Michelin's inflatable boat sails aim to decarbonize large ships

The Wing Sail Mobility project is pretty damn nifty, and it could improve a vessel's fuel efficiency by 20%.

Sean Szymkowski
It all started with Gran Turismo. From those early PlayStation days, Sean was drawn to anything with four wheels. Prior to joining the Roadshow team, he was a freelance contributor for Motor Authority, The Car Connection and Green Car Reports. As for what's in the garage, Sean owns a 2016 Chevrolet SS, and yes, it has Holden badges.
Sean Szymkowski
Michelin inflatable sails

What a concept: using the wind at sea.


Michelin may be best known for tires, but it's thinking outside the box to help create sustainable mobility not just on the roads, but on the seas. On Monday, the company revealed its latest "Movin' On" sustainability projects, including the Wing Sail Mobility project.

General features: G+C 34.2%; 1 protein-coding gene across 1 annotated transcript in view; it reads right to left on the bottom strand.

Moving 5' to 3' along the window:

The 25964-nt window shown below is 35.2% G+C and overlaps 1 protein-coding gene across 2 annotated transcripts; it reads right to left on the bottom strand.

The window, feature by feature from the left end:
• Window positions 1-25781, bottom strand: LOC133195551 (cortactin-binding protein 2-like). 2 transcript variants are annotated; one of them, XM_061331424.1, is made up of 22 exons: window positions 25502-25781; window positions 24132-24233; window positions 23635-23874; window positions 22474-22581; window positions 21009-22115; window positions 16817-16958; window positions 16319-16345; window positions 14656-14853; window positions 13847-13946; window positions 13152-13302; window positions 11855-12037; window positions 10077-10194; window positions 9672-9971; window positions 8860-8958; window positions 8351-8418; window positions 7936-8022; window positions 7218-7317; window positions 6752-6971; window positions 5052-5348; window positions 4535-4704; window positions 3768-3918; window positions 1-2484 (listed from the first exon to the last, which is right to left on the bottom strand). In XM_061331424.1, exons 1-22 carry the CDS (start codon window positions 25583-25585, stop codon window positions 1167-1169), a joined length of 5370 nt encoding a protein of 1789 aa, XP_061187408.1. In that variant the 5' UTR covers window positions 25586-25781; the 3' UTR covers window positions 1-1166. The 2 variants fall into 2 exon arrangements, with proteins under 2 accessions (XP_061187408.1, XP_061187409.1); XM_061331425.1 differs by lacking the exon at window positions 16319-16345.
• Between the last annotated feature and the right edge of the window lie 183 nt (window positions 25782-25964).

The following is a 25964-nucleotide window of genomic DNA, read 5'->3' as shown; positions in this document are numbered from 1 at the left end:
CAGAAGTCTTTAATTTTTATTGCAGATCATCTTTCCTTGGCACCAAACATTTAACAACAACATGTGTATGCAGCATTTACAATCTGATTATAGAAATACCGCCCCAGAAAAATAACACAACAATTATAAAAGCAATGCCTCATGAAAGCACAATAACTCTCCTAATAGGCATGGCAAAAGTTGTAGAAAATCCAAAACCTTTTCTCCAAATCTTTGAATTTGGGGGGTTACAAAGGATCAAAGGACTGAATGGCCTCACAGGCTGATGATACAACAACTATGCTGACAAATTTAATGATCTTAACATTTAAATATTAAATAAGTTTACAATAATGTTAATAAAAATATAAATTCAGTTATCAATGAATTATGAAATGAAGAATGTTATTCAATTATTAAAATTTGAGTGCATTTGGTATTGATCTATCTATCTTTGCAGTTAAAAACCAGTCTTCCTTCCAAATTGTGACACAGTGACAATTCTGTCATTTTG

At its core, WISAMO's solution is a set of inflatable boat sails to help decarbonize shipping tankers: Using wind power with the deployable sails can increase fuel efficiency by 20%, Michelin said, and reduce a giant vessel's CO2 emissions in turn. While the project targets tankers, though, the system also works on most merchant ships and some recreational craft.

Michelin worked with two Swiss inventors to pioneer the concept, which is not only meant for new ship builds; fleets can equip WISAMO's inflatable sails on old vessels. And the mast is telescopic, so big ol' boats can retract the sails as needed to enter harbors or pass under bridges.

The company said it will fit the system on a merchant ship for a trial phase in 2022.

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